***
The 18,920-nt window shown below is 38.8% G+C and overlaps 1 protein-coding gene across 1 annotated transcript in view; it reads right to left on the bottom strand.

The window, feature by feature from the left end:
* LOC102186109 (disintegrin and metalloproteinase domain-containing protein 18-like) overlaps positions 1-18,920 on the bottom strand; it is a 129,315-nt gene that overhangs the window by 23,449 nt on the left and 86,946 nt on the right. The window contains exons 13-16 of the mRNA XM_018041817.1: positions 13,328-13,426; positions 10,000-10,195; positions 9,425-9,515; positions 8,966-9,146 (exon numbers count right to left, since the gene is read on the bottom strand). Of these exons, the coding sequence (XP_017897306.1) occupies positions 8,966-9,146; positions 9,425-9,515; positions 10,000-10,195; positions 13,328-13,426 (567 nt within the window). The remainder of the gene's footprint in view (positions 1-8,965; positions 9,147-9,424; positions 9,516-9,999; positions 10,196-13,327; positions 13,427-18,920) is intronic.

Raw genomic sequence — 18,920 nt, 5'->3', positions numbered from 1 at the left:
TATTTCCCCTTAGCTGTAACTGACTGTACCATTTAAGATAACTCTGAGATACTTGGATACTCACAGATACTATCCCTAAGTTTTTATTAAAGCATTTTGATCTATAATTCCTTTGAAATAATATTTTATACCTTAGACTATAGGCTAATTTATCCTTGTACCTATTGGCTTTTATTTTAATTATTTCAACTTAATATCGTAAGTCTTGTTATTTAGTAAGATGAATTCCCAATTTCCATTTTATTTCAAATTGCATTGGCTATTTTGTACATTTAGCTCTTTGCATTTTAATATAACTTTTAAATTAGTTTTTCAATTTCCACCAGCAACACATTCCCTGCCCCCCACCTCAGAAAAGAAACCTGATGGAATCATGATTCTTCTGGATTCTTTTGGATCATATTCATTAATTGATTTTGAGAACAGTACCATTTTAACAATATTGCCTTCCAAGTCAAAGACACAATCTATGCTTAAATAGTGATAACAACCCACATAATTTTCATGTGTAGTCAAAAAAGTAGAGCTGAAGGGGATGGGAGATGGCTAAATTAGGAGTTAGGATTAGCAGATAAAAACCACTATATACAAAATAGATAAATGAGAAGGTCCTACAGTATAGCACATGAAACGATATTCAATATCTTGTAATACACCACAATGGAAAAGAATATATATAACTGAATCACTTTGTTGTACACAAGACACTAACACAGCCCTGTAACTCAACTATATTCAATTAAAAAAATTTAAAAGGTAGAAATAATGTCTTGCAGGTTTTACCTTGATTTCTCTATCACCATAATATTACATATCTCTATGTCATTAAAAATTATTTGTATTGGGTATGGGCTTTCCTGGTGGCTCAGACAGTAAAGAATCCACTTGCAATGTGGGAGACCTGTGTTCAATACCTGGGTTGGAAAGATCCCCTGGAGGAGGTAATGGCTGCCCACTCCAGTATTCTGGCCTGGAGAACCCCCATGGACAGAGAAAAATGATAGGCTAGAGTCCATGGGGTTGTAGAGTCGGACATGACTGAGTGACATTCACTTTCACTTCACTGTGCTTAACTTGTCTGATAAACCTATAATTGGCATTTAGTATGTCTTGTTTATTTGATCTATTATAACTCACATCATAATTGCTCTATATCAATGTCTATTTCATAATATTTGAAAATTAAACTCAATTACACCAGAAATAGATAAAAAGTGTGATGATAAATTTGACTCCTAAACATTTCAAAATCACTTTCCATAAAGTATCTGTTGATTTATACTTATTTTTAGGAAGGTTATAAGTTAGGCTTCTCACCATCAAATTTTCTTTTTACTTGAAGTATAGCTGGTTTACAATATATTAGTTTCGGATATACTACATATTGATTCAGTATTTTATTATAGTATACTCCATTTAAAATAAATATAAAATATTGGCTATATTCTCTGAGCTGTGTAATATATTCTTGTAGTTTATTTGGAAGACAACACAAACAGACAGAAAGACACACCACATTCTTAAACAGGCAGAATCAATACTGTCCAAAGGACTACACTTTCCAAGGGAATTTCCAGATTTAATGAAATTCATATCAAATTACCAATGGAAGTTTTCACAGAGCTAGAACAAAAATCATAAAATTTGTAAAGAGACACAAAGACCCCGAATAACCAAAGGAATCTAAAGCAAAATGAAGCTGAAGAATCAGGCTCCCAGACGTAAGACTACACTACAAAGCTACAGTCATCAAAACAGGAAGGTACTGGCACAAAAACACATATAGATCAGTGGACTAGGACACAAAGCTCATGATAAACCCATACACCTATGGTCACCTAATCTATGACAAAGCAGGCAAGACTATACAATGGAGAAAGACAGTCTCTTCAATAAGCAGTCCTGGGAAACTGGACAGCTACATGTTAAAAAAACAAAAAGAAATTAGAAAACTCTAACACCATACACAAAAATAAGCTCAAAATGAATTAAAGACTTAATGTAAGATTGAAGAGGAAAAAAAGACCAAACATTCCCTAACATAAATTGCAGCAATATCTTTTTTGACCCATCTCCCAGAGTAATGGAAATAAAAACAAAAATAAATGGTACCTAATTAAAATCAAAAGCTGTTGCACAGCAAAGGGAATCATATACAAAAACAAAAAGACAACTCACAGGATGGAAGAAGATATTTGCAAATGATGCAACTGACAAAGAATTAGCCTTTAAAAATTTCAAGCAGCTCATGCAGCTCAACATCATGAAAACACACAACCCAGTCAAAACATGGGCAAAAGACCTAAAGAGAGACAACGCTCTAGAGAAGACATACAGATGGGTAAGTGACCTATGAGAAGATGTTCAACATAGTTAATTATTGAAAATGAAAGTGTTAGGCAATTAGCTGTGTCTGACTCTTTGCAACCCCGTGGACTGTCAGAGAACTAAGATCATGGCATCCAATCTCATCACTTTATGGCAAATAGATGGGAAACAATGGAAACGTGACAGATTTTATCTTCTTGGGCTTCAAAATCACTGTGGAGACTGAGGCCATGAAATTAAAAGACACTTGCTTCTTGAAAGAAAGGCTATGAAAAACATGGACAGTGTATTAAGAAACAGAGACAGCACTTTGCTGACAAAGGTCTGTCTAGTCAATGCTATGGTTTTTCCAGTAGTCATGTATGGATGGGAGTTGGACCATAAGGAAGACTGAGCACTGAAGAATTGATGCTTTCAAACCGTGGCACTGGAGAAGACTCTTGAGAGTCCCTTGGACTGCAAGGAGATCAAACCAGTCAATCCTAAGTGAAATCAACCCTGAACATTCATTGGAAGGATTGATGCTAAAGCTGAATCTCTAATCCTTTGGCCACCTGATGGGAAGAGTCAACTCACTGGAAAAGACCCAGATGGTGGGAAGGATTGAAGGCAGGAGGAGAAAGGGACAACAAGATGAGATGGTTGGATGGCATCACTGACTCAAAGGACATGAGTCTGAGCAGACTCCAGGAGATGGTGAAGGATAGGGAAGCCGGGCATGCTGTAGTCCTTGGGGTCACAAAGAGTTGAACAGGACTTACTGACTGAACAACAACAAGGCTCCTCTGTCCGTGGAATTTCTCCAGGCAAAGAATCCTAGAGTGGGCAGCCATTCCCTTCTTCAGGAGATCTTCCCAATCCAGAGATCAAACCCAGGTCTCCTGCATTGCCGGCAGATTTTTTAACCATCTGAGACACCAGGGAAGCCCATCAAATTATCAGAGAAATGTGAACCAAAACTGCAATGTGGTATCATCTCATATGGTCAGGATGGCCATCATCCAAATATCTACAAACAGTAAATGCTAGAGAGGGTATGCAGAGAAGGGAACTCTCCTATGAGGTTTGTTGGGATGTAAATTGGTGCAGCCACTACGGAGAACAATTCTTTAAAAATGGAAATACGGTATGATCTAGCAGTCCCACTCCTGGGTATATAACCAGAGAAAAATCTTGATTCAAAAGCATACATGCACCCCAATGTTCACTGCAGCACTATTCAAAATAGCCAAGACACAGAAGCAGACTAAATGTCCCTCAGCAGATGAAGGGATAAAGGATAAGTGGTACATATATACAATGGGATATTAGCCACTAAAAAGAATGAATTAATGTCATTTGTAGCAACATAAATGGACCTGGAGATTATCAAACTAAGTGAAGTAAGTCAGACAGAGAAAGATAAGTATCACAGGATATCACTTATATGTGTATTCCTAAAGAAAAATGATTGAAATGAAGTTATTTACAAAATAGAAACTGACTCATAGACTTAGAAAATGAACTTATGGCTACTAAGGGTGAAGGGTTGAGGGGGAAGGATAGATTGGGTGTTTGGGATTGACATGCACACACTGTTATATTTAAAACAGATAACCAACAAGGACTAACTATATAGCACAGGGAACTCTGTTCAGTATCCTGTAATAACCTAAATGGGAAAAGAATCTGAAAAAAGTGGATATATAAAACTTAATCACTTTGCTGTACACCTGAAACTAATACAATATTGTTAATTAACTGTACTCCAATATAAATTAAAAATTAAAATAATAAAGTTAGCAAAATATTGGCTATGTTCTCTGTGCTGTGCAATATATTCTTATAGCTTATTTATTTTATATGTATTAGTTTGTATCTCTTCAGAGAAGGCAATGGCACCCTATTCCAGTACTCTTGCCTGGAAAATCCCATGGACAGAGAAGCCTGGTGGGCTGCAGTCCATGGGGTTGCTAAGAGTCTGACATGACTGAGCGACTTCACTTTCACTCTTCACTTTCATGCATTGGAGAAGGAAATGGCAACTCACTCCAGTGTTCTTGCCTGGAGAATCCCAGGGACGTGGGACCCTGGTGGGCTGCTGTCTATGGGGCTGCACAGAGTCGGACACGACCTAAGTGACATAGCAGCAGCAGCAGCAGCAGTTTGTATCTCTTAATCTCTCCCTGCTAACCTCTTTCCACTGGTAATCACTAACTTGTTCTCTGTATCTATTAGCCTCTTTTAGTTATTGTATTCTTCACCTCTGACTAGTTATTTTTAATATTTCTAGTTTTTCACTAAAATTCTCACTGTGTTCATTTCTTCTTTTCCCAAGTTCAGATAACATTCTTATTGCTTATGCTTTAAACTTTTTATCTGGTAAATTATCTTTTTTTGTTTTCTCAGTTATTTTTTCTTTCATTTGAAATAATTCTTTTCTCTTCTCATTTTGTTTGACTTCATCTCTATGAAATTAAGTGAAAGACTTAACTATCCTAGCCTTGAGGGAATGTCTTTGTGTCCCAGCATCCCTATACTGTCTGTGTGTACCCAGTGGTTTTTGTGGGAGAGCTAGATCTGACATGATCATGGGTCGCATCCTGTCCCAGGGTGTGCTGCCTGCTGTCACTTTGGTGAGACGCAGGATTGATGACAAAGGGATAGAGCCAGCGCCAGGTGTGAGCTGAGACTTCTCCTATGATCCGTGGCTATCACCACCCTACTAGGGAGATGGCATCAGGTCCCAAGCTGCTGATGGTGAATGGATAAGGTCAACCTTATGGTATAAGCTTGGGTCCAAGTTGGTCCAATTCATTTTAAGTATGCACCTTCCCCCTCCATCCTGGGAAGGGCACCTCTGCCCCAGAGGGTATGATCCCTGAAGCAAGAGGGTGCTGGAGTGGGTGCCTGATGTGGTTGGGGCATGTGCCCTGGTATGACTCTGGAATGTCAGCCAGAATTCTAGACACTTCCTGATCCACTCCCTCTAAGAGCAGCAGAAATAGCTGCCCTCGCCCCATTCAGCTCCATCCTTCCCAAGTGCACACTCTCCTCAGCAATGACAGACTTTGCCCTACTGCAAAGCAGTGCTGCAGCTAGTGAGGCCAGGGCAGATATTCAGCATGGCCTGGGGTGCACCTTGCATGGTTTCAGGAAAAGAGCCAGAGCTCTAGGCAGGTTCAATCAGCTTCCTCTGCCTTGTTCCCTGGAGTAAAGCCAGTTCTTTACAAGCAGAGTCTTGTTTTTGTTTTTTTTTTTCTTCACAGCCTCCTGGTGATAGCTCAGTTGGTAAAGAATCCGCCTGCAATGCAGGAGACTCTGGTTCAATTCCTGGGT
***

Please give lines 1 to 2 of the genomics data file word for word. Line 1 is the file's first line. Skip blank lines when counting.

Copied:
The 18,920-nt window shown below is 38.8% G+C and overlaps 1 protein-coding gene across 1 annotated transcript in view; it reads right to left on the bottom strand.

The window, feature by feature from the left end: